Tour Operators Assist Clients in Turkey, Express Concern Over 'New Reality'
PHOTO: Bosporus bridge in Istanbul. (photo courtesy of Thinkstock)
As military tanks blocked Istanbul’s two main bridges and fighter planes bombed Turkey’s parliament last Friday night, Ya’lla Tours, based thousands of miles away in Portland, Ore., had to take action regarding clients who were staying in Istanbul at the time.
“The coup started at 11 p.m. when everyone was in their room sleeping or getting ready to sleep,” said Ronen Paldi, president of Ya’lla Tours. “So my staff in Istanbul called them to tell them not to freak out and stay in their rooms where they all were.”
Fortunately the incident was short-lived.
“On Saturday morning, when it was all over, all continued with their plans,” said Paldi.
Some of Ya’lla’s clients were in Cappadocia, and some were in Istanbul. By Saturday morning they had all resumed their schedules and were continuing to tour Turkey.
Since then, those clients who were booked to travel to Turkey have continued with their travel plans. “No agent canceled and we are looking forward to the future,” said Paldi.
However, bookings for the future are currently stalled. The U.S. State Department issued a warning on July 19 that “suggest(s) U.S. citizens reconsider travel to Turkey at this time.”
The State Department warning advises Americans to avoid travel to southeastern Turkey, particularly along the Syrian border; to stay away from large crowds, political gatherings and rallies and to “exercise heightened vigilance and caution when visiting public access areas, especially those heavily frequented by tourists.”
Following incidents earlier this year, the coup attempt further clouds the waters of the future of tourism to Turkey.
“All new bookings will probably not happen,” said Paldi, “and people will look for alternatives.
“Turkey is bleeding with drastic decline in tourism. The recent attack (at) Ataturk Airport and the failed coup intent are adding to this bleeding. Turkey will have to take some drastic steps in promotion and assuring travelers, particularly Americans, that it is a safe destination worth visiting.”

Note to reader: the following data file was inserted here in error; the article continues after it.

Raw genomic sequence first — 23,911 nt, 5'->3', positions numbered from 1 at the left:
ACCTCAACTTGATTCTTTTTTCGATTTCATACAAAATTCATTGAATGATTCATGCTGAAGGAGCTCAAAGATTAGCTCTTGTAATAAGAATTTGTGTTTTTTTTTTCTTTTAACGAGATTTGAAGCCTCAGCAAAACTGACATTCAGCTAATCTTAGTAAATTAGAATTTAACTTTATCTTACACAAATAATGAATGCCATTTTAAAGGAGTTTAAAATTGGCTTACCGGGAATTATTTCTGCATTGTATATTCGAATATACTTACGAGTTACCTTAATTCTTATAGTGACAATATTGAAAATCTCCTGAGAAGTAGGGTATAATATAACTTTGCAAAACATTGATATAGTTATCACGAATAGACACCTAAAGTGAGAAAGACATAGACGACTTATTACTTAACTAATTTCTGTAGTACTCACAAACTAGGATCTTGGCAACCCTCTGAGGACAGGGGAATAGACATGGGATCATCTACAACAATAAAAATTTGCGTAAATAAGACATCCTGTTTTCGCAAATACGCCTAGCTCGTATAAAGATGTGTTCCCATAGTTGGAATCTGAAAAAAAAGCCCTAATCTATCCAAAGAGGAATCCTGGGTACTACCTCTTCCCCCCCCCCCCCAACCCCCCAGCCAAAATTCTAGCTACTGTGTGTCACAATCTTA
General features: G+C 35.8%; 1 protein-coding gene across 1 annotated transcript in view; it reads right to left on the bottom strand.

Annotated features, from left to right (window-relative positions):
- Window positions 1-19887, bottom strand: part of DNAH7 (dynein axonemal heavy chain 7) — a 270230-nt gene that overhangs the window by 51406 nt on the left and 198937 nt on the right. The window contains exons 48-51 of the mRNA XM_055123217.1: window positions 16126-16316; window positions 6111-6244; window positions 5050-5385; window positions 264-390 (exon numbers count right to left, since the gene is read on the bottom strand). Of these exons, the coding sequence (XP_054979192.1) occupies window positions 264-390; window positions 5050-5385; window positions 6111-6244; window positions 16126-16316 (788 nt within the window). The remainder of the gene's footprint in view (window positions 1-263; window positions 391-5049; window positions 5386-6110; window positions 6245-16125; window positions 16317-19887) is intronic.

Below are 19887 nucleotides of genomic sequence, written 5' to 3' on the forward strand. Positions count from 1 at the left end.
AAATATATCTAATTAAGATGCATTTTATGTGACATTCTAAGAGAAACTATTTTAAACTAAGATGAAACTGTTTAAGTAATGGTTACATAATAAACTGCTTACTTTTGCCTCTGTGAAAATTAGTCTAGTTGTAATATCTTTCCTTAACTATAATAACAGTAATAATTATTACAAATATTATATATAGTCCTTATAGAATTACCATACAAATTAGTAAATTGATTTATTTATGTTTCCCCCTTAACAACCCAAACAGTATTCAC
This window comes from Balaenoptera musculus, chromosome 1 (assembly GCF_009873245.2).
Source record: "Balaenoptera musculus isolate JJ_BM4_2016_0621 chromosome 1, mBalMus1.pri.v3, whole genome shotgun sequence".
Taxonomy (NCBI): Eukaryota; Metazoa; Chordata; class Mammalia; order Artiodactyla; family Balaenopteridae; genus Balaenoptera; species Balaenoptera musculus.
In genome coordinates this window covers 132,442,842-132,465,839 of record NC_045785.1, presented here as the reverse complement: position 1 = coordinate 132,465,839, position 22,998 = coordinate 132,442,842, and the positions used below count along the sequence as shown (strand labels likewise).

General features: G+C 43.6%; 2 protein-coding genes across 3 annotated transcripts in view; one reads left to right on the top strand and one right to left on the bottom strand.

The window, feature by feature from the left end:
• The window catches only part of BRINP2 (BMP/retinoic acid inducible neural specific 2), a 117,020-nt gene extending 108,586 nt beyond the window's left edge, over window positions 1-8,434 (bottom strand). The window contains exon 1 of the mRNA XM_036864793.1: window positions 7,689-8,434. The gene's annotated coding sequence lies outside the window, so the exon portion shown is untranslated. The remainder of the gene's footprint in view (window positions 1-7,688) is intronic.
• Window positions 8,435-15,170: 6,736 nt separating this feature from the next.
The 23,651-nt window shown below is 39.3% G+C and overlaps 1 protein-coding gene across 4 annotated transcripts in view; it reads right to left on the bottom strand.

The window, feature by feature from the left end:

Asked if Turkey is currently dangerous, Paldi said, “No. Today Cleveland is much more dangerous. And Istanbul is not less dangerous than Orlando, Nice, Dallas (shall I go with the list?).”
The Globus family of brands had already canceled its departures to Turkey for the rest of 2016 after concern was aroused last spring.
“As the safety and security of our guests is our top priority, the updated state department travel warning to Turkey has caused us to cancel all land tours to Turkey through December 31, 2016,” said the company statement. “We will continue to work closely with our operations team in Turkey as well as monitor state department updates to assess the situation and resume operation when it’s deemed safe for our Globus family of brands travelers.”
Meanwhile, as new incidents of violence surface in the news on a weekly basis, tour operators are becoming increasingly concerned with the cumulative effect of this preponderance of violent incidents that seem to be taking place almost without reference to location.
As diverse as the incidents are in geography and ideology, the preponderance of violent incidents is having its effect on tourism. Each bad news event contributes to a rising consensus that the world and the travel industry in particular have entered a new reality.
For the most part, travelers are becoming used to hearing bad news of violent incidents, even in tourism areas that used to be relatively free of violent incidents. But the series of bad news reports is also having an overall, incremental effect on the patterns of travel.
“It may be a bitter pill to swallow, but the coup attempt in Turkey was further proof that, sadly, travelers are learning to adjust, not cancel their travel plans whenever a political or terrorist event occurs,” said Richard Krieger, president of IsramWorld. “We received a number of calls about traveling to Turkey with a surprising amount concerned about when the airport will open and when U.S. flights may resume. Of course, it’s too soon to gauge the long-term impact, but at the moment, it appears our travelers have every intention of taking their vacations to Turkey.”
John Stachnik, president of Mayflower Tours, expressed dismay over the larger pattern of disorder and its possible effect on the long-term health of the tourism industry.
“Dripping rainwater on a mountain is virtually non-existent in comparison to the size of the mountain,” said Stachnik. “But that small amount of water can eventually erode the mountain. I feel these tragedies are slowly eroding the hospitality industry. We need to stop this dripping.”
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